I’m sorry but I  really don’t get the fascination with installing electric motors on cruising sailboats. Your 40KW motor is 53 HP which is about half the power that your boat came with (assuming your later model Super Maramu had the Yanmar 105HP). Granted you don’t NEED all of that 105HP as there are plenty of Super Maramu owners perfectly happy with their 78 HP Perkins/Volvos which would put out about 40KW at 2400 RPM but I suspect that 40 KW is stretching your ability to get off a lee shore or through some big currents.   You could try it by running your motor at about 1700 RPM. 

The 28Kw/h battery bank could run that 40KW motor at that rate for a grand total of 38 minutes on batteries alone but I very much doubt that your battery bank could support discharging at 1.4C (most Lithium Ion installations restrict to 1.0C and that’s on the extreme end IMHO).  If you also fired up your new 18KW generator, it drops your C rate to less than 1 and you could double your longevity but 76 minutes of power (assuming your batteries were already fully charged AND you starting the genset the instant you turned on the electric motor) is not nearly enough IMHO to satisfy basic seamanship requirements even for just coastal cruising.  

That’s a huge cost to get a significant reduction in capability and I think would dramatically lower the resale value of your fine boat. 

I get the urge to electrify everything but are you really getting that benefit if you have to run a diesel genset at the same time?  It works for cars because they can carry huge battery banks (the Base Tesla model 3 has a 50KW/h battery pack of NCA (Lithium Nickel Cobalt Aluminum) cells that are designed to discharge at high C rates unlike the LiFePO4 cells used in boats for safety reasons). Of course that means that they are a lot more susceptible to bursting into flames so not a great idea on your floating home. Also a model 3 car at 60 mph/100 km/h only uses about 0.34kw/h as most of the power is needed to get it moving and they can regenerate that kinetic energy when braking and coasting which can’t be done in a boat - although admittedly you could put a hydro-generator on to help recharge the batteries when sailing - but of course that won’t be of any use when you have to motor.   Still, that 50KWH battery is only good for 151 kms of range according to Tesla’s configurator… they want you to upgrade to the 82KWH battery to get 500kms (300 miles). 

We had a good example of the difficulty of doing this in sailboats with one of our recent guest speakers, the estimable Jimmy Cornell having to give up his attempt to sail across the Atlantic (let alone the world) on his specifically designed and completely solar bedecked Catamaran earlier  this year.  They said that they dramatically underestimated the power consumption and overestimated the generation capabilities- and that’s with a team of sponsors well motivated to make sure of his success.   He’s now going to try again but only after significantly upgrading the solar, hydro generation and efficiency of his consuming equipment.  An Amel can’t carry the same amount of solar as a specifically designed cat and they need more power to move them than a performance cat as well.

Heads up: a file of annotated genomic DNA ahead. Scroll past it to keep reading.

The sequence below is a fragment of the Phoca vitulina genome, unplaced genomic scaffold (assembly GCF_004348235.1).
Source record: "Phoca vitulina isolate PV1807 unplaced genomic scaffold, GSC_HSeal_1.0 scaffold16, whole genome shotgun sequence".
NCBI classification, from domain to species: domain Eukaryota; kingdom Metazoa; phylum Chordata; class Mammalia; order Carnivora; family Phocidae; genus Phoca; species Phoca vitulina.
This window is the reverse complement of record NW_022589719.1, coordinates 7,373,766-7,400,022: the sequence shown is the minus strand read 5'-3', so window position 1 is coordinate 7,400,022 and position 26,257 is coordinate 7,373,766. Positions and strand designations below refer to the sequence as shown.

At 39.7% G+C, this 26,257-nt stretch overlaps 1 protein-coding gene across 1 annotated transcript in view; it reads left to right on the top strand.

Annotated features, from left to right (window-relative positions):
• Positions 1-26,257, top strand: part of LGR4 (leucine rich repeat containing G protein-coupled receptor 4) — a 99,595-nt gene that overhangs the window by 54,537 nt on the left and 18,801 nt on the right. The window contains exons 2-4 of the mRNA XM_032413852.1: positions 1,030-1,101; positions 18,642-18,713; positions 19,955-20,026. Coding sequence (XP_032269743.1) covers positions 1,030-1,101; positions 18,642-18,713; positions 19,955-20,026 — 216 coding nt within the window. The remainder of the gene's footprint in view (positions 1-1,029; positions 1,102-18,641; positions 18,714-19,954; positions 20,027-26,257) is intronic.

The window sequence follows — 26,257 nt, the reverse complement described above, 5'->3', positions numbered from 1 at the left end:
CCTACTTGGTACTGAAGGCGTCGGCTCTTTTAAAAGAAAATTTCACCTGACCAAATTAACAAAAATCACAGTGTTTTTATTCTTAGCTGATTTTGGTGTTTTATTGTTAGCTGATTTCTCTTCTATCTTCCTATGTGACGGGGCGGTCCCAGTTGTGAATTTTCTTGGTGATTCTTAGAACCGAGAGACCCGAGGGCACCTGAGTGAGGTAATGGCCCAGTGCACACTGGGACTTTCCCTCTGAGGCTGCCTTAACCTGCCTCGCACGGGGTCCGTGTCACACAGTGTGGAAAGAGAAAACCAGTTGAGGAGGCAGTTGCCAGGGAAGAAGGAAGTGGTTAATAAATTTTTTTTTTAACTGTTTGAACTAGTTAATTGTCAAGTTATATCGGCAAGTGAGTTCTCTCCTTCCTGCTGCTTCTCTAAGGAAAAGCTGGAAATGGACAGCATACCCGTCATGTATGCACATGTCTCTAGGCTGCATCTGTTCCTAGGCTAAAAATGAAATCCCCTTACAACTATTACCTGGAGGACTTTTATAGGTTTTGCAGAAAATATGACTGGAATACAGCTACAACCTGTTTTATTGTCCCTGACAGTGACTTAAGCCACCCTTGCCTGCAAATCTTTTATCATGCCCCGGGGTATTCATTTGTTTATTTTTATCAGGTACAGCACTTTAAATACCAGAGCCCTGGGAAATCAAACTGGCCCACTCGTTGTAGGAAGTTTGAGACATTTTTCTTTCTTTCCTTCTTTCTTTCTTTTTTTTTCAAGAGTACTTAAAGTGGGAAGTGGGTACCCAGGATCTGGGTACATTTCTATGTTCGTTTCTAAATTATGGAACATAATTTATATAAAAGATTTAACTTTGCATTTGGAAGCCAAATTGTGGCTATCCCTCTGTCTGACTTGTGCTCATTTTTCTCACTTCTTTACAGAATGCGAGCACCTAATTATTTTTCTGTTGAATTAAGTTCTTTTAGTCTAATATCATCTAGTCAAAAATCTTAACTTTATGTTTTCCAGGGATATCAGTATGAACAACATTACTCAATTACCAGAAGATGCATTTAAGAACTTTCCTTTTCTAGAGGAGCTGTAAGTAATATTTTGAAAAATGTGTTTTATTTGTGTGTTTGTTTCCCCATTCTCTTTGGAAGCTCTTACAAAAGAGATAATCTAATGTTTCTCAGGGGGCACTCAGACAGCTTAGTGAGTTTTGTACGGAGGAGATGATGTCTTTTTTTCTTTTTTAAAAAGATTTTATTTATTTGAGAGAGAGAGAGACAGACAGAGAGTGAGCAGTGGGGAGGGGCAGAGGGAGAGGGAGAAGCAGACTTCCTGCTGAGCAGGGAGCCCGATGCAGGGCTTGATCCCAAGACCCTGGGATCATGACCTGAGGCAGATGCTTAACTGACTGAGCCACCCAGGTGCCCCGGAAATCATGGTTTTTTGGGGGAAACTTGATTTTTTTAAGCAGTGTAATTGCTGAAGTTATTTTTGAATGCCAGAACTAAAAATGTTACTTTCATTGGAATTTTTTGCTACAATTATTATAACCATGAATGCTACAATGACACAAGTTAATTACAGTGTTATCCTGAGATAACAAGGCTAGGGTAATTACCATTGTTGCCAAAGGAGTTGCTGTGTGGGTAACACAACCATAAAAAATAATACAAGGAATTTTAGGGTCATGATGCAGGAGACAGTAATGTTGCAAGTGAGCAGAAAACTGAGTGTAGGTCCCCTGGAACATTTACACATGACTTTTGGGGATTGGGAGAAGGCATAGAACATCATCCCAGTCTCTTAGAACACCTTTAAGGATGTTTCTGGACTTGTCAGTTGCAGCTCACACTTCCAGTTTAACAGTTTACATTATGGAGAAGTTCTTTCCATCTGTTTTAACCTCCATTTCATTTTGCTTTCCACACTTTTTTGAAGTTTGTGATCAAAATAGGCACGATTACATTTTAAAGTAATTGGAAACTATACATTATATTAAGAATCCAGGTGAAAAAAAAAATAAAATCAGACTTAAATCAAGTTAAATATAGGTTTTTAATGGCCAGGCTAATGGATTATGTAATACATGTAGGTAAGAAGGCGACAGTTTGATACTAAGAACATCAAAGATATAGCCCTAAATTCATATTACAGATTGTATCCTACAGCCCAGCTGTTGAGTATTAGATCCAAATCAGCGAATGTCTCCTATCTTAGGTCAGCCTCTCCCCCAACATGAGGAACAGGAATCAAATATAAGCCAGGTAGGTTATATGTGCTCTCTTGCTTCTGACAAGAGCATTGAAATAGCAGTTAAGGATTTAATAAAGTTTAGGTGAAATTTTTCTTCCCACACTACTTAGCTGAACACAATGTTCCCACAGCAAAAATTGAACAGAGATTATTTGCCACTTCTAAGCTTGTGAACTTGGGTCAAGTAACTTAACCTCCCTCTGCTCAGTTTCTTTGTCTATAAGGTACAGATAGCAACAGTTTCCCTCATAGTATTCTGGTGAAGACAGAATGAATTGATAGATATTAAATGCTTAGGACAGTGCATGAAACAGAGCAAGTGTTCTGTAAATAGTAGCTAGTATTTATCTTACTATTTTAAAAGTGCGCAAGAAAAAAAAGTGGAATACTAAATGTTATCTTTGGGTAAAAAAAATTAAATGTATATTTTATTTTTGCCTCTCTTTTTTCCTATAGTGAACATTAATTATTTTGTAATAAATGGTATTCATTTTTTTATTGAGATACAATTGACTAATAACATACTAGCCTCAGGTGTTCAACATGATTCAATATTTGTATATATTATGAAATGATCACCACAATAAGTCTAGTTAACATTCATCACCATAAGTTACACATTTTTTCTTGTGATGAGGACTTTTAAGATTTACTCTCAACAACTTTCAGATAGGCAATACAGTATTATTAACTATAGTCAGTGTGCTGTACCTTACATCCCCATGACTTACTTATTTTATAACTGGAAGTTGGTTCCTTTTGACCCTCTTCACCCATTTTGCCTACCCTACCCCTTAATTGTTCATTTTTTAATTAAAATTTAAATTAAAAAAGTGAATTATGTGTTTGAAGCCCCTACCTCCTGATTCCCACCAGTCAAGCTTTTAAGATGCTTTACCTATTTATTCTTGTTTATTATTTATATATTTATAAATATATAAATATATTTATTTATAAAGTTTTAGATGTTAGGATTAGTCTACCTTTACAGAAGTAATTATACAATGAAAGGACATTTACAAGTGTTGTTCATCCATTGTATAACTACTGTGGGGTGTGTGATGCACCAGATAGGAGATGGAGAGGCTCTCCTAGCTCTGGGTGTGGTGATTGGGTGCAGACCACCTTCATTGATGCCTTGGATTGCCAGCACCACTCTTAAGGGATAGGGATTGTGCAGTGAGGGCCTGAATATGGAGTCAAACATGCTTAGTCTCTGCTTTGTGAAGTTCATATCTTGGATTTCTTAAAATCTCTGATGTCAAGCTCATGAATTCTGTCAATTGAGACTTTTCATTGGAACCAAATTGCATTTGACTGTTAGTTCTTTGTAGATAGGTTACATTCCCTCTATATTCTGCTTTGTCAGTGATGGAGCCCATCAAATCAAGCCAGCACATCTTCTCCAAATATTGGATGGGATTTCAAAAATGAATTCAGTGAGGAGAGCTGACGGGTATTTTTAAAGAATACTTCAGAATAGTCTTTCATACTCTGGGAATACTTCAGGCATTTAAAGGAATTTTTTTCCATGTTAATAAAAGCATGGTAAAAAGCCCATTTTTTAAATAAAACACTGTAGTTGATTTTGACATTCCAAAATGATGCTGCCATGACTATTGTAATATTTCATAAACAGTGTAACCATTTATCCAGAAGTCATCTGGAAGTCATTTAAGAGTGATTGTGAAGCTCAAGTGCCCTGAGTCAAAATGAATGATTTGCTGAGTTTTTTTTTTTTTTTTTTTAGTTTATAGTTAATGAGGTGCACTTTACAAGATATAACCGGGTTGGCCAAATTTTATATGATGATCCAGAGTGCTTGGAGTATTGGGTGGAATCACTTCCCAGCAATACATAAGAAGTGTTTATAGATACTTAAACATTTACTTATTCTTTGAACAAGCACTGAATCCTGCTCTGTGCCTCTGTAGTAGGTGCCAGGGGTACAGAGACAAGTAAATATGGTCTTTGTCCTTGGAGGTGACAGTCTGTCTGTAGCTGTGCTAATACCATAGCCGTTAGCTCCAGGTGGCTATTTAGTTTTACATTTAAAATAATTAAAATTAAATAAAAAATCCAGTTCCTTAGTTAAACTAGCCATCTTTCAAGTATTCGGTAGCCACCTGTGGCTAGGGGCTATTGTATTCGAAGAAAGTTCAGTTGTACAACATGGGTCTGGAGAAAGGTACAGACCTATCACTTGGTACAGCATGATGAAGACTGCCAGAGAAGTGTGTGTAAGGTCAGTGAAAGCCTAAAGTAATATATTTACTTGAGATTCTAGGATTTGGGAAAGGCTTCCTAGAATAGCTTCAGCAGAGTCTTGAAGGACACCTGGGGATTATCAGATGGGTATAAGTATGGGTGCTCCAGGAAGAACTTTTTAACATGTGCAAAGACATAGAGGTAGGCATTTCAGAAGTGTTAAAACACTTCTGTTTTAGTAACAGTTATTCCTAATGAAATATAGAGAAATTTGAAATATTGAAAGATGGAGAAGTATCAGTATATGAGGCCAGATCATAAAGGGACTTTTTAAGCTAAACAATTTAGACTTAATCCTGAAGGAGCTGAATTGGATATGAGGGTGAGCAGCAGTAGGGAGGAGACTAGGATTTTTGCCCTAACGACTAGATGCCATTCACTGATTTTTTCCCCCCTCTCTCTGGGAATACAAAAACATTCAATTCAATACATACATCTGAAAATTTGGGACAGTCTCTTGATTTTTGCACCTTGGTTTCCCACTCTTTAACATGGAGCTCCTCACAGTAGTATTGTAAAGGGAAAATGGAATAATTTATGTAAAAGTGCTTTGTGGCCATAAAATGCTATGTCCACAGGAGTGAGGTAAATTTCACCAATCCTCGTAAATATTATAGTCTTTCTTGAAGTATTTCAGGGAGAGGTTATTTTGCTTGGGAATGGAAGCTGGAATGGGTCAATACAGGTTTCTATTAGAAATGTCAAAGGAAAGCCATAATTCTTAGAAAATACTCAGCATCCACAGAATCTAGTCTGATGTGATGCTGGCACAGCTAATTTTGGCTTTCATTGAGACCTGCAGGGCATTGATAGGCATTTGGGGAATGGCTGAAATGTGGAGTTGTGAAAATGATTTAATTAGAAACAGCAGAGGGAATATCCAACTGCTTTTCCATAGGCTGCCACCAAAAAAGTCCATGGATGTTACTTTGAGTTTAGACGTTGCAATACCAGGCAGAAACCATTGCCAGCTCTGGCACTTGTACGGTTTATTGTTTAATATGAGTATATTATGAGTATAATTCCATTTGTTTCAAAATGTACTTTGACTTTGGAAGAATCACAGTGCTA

It’s your money but I don’t get it. I guess you’d save a lot of diesel because you’d not be able to motor anywhere anyway. LOL.  If I was that worried about saving carbon, I  think I’d pocket the money and stay on the dock. :-)

Brent

On Sep 5, 2021, 10:10 AM -0400, Andrew & Kate Lamb <andrew@...>, wrote:

That’s an interesting figure – I have been exploring the concept of an Oceanvolt drive for the supermaramu with an 18KW DC generator to provide range only dependent on the diesel tank size. A 40KW motor system with 28kWh lithium batteries and the DC generator + 5K 48/230 inverter and 48/24 V convertor comes in installed at just over 100K euros. There recommendation is that one would not touch the existing battery system but just charge it from the lithium batteries / generator - 230v power would directly from the lithium batteries / generator. At the moment I am not even sure there would be space to install such as system and also if the C drive is compatible, but it has some appeal to it.

 

Andrew

Ronpische SM 472

 

From: main@AmelYachtOwners.groups.io <main@AmelYachtOwners.groups.io> On Behalf Of Billy Newport via groups.io
Sent: Sunday, September 5, 2021 3:48 PM
To: main@AmelYachtOwners.groups.io
Subject: Re: [AmelYachtOwners] Lithium battery costs

 

I had Maine yacht center install 1200ah of lithionics batteries with 1200w of solbian solar, 300a api alternator and 2 x 3kw victron inverter chargers. 90k usd with about half that being labor.

Billy

 


--
Brent Cameron

Future Amel Owner & Amel Owner Registry Moderator

Oro-Medonte, Ontario, Canada


Re: Lithium battery costs

Andrew & Kate Lamb
 

That’s an interesting figure – I have been exploring the concept of an Oceanvolt drive for the supermaramu with an 18KW DC generator to provide range only dependent on the diesel tank size. A 40KW motor system with 28kWh lithium batteries and the DC generator + 5K 48/230 inverter and 48/24 V convertor comes in installed at just over 100K euros. There recommendation is that one would not touch the existing battery system but just charge it from the lithium batteries / generator - 230v power would directly from the lithium batteries / generator. At the moment I am not even sure there would be space to install such as system and also if the C drive is compatible, but it has some appeal to it.

 

Andrew

Ronpische SM 472

 

From: main@AmelYachtOwners.groups.io <main@AmelYachtOwners.groups.io> On Behalf Of Billy Newport via groups.io
Sent: Sunday, September 5, 2021 3:48 PM
To: main@AmelYachtOwners.groups.io
Subject: Re: [AmelYachtOwners] Lithium battery costs

 

I had Maine yacht center install 1200ah of lithionics batteries with 1200w of solbian solar, 300a api alternator and 2 x 3kw victron inverter chargers. 90k usd with about half that being labor.

Billy

 


Re: Amel Mango Hull #14 - the engine room was not built to be watertight?!!?